Dengue cases rising in Dhaka: Key terminals, depots turn Aedes hotspots
Major terminals and depots in the capital have become ideal breeding grounds for Aedes mosquito, the carrier of dengue virus, thanks to puddles formed in discarded tyres and plastic containers.
Plastic barrels that are filled with rainwater and left untouched for days are also common around the terminals, giving the Aedes larvae ample spaces to grow and multiply.
Meanwhile, more than 2,400 people have been infected with the dengue virus over the past few months.
In recent visits to bus terminals in Sayedabad, Gabtoli and Mohakhali, Tejgaon truck terminal, and BRTC bus depot in Gabtoli, these correspondents saw mosquito larvae in puddles in numerous discarded objects.
"Discarded tyres are one of the main places where the Aedes breeds," Prof Kabirul Bashar, entomologist at Jahangirnagar University, told this newspaper.
In a survey on the capital's terminals in June, a team from the university found Aedes larvae in 50 percent of the tyres that contained water.
Discarded tyres should not be left in places where those can get filled with clearwater.
At Sayedabad terminal, where mosquito larvae could be seen in the tyres left in the open, a bus driver said transport company employees dump tyres wherever they wish.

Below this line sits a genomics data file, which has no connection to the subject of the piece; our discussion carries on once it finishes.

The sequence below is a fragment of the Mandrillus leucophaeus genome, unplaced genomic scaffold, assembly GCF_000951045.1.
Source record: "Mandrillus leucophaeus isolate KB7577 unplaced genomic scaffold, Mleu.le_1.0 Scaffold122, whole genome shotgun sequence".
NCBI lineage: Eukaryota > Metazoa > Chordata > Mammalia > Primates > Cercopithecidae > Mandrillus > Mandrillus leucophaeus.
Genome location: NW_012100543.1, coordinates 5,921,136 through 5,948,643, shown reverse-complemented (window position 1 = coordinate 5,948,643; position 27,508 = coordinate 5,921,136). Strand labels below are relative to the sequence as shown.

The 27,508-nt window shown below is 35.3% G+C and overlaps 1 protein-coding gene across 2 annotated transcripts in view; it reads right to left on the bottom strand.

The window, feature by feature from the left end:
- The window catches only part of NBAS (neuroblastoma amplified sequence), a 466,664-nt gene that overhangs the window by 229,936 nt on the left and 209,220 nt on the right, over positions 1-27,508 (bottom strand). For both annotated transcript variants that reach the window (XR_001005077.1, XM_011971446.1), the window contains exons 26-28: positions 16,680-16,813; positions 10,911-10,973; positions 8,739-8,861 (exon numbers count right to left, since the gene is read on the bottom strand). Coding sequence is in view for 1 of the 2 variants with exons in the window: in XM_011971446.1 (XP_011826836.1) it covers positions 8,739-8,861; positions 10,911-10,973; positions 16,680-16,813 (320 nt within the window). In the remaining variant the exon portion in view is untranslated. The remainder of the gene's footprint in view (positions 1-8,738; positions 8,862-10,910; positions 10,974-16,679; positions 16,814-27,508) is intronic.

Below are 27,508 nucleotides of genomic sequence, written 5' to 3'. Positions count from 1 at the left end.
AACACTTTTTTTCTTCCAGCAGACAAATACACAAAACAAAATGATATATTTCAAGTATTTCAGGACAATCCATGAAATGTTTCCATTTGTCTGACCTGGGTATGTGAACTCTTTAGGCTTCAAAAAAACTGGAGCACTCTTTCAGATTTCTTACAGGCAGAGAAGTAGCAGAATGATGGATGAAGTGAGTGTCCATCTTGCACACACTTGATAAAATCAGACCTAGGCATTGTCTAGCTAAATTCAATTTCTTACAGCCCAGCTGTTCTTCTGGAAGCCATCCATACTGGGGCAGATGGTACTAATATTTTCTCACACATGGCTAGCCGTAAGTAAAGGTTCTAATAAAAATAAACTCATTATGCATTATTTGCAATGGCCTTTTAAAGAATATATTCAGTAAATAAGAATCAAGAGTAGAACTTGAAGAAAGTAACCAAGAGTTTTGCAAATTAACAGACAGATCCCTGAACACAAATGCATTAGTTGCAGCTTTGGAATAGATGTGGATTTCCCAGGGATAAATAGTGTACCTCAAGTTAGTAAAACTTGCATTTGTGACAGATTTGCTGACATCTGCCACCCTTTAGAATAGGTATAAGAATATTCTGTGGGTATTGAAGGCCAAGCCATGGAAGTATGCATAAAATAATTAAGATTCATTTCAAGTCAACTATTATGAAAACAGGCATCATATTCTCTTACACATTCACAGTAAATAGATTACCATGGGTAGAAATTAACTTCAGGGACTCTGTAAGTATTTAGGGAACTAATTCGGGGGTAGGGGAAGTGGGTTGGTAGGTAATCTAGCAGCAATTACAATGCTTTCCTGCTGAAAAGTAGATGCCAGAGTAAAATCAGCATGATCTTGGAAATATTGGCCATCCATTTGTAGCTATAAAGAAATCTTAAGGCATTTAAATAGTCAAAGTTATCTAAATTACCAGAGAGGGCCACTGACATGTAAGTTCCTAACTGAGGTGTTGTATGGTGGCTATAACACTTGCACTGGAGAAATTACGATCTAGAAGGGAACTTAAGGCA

Noor Mohammad, owner of a garage, said he saw at least seven discarded tyres containing rainwater beside his garage after the lockdown began. The staffers of a tyre shop beside his garage had dumped those.
These correspondents also saw larvae in discarded tyres near the gate of a mosque at Tejgaon Truck Terminal.
In the Gabtoli area, discarded tyres can be found not only at the terminal but also near different shops selling automotive products and on the Flood Protection Embankment.
On the terminal premises alone, at least 60 barrels with stagnant rainwater were left out in the open.
Rahmat, an employee of the owner of the barrels, said those were lying around because of the lockdown.
In response to a query, he said he had no idea that the dengue-spreading mosquito breeds in clear stagnant water.
Around 20 discarded tyres with rainwater were seen at Mohakhali terminal.
At BRTC bus depot, around 40 buses lying idle for several years can also be a good source of the Aedes.
Last week, both the Dhaka city corporations started conducting mobile courts to find Aedes mosquito larvae at houses, construction sites and other places. The courts fine owners of properties where Aedes larvae are spotted.
Meanwhile, at least 170 dengue patients were admitted to different hospitals in the capital in 24 hours till 8:00am yesterday. Only six of them are from outside Dhaka.
With them, a total of 2,462 patients have been diagnosed with dengue this year, according to the Directorate General of Health Services (DGHS).
Of them, only 67 are from outside Dhaka.
In July alone, at least 1,896 people were diagnosed with the virus. Last month, 272 cases were detected while 43 were detected in May.
At present, 709 patients are undergoing treatment at hospitals in Dhaka, and 30 elsewhere, according to the DGHS.